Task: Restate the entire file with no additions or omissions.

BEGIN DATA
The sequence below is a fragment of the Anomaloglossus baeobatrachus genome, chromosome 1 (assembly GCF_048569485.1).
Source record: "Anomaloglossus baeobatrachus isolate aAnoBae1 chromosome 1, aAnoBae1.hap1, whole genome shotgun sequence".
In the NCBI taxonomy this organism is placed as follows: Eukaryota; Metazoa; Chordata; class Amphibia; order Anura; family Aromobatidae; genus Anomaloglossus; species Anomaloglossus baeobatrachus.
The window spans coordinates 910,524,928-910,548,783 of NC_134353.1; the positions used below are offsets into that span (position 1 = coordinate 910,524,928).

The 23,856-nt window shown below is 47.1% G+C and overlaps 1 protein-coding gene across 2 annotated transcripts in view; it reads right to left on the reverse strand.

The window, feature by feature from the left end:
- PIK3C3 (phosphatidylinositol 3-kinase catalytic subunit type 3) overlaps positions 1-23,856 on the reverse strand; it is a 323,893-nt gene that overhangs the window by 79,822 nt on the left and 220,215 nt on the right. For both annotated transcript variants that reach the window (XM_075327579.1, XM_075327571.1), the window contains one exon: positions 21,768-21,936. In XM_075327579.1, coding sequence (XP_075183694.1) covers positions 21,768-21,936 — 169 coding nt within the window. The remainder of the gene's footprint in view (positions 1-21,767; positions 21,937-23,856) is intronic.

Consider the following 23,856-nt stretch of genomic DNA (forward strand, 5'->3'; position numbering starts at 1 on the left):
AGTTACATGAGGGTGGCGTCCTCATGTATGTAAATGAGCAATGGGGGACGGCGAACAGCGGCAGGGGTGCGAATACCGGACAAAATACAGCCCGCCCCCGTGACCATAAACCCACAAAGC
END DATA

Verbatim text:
The sequence below is a fragment of the Anomaloglossus baeobatrachus genome, chromosome 1 (assembly GCF_048569485.1).
Source record: "Anomaloglossus baeobatrachus isolate aAnoBae1 chromosome 1, aAnoBae1.hap1, whole genome shotgun sequence".
In the NCBI taxonomy this organism is placed as follows: Eukaryota; Metazoa; Chordata; class Amphibia; order Anura; family Aromobatidae; genus Anomaloglossus; species Anomaloglossus baeobatrachus.
The window spans coordinates 910,524,928-910,548,783 of NC_134353.1; the positions used below are offsets into that span (position 1 = coordinate 910,524,928).

The 23,856-nt window shown below is 47.1% G+C and overlaps 1 protein-coding gene across 2 annotated transcripts in view; it reads right to left on the reverse strand.

The window, feature by feature from the left end:
- PIK3C3 (phosphatidylinositol 3-kinase catalytic subunit type 3) overlaps positions 1-23,856 on the reverse strand; it is a 323,893-nt gene that overhangs the window by 79,822 nt on the left and 220,215 nt on the right. For both annotated transcript variants that reach the window (XM_075327579.1, XM_075327571.1), the window contains one exon: positions 21,768-21,936. In XM_075327579.1, coding sequence (XP_075183694.1) covers positions 21,768-21,936 — 169 coding nt within the window. The remainder of the gene's footprint in view (positions 1-21,767; positions 21,937-23,856) is intronic.

Consider the following 23,856-nt stretch of genomic DNA (forward strand, 5'->3'; position numbering starts at 1 on the left):
AGTTACATGAGGGTGGCGTCCTCATGTATGTAAATGAGCAATGGGGGACGGCGAACAGCGGCAGGGGTGCGAATACCGGACAAAATACAGCCCGCCCCCGTGACCATAAACCCACAAAGC